HomeHome SitemapSitemap Contact usContacts

My Rheumatologist Ordered A Rheumatoid Factor- What Is That?

There are four main antibodies in the blood. They are IgG, IgM, IgA, and IgE. An antibody is a protein made by white blood cells. The purpose of an antibody is to fight off infections and to destroy any other invaders that might do harm. For example, say, you get a splinter. Your white blood cells rush to that area and mount an acute inflammatory response. Antibodies are produced to attack bacteria. The area around the splinter becomes swollen, red, and hurts. Your immune system is doing its job.


Sometimes, though, a person can develop an autoimmune disease, meaning a disease where antibodies are created that are abnormal and are directed against the bodies own tissues. This creates a situation where there is chronic ongoing inflammation. The inflammation doesnít shut off. This inflammation eventually causes damage to the body.


Rheumatoid arthritis (RA) is an autoimmune disease. One of the first abnormalities in RA is the creation of rheumatoid factor. The rheumatoid factor (RF) is an antibody directed against another antibody called IgG. Most often the rheumatoid factor antibody is an IgM antibody. Sometimes it can be an IgA or an IgG. The level of rheumatoid factor can be measured using a specific blood test.


The RF is not diagnostic for rheumatoid arthritis though. Patients with early RA can be negative for rheumatoid factor. Between 10 and 20% of patients will be persistently negative for rheumatoid factor throughout their illness. However, between 80-90% of patients with RA will be positive for RF at some time during the course of their disease. While RF by itself is not diagnostic of RA, it is one of many criteria used to help with making the diagnosis.


The level of RF is also a good prognostic indicator since high levels of RF are associated with increased disease severity, the development of erosions (damage to the joint), involvement of other organ systems, and disability.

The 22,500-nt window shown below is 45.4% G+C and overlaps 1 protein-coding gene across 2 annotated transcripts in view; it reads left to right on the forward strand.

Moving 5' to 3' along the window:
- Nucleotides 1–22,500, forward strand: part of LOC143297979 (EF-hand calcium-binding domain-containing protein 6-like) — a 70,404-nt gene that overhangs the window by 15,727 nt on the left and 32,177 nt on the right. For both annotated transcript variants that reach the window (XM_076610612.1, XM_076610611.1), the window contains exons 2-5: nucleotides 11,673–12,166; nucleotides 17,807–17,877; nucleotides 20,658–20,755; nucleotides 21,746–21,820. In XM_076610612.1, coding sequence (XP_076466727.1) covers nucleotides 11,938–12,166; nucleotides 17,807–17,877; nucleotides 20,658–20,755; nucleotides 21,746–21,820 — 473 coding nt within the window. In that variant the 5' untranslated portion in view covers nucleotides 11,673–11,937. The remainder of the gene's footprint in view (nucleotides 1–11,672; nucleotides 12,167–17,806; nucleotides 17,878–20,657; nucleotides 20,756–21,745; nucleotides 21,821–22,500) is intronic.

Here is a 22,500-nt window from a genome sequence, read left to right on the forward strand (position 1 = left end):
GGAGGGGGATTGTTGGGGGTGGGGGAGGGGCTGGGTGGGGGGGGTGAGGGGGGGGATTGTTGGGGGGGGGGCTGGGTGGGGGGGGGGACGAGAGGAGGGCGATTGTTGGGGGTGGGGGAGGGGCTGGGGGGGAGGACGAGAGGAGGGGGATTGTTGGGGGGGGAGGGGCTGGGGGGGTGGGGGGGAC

RF is not specific for RA and can be found in patients with other diseases such as systemic lupus erythematosus, spondyloarthropathy, inflammatory muscle disease, viral infections, vasculitis, reactive arthritis, mixed cryoglobulinemia, sarcoidosis, bacterial endocarditis, syphilis, and leprosy. RF can also be present in older people who have no other illnesses.


A more specific test for rheumatoid arthritis that is often ordered along with the RF is the anti-cyclic citrullinated peptide antibody (anti-CCP). The anti-CCP is probably less sensitive than the RF so both tests probably should be ordered at the same time. The anti-CCP can be negative in patients with RA, so itís important to look at the big picture rather than focus on the results of one test.


Finally, since RF may be IgG, IgM, or IgA, itís important to look for all three of these RFs. A note of caution...most laboratories only look for IgM rheumatoid factor. Make sure your rheumatologist looks for all three.


Nathan Wei, MD, FACP, FACR is a rheumatologist and Director of the Arthritis and Osteoporosis Center of Maryland (http://www.aocm.org). He is a Clinical Assistant Professor of Medicine at the University of Maryland School of Medicine and consultant to the National Institutes of Health. For more info: Arthritis Treatment


Source: www.a1articles.com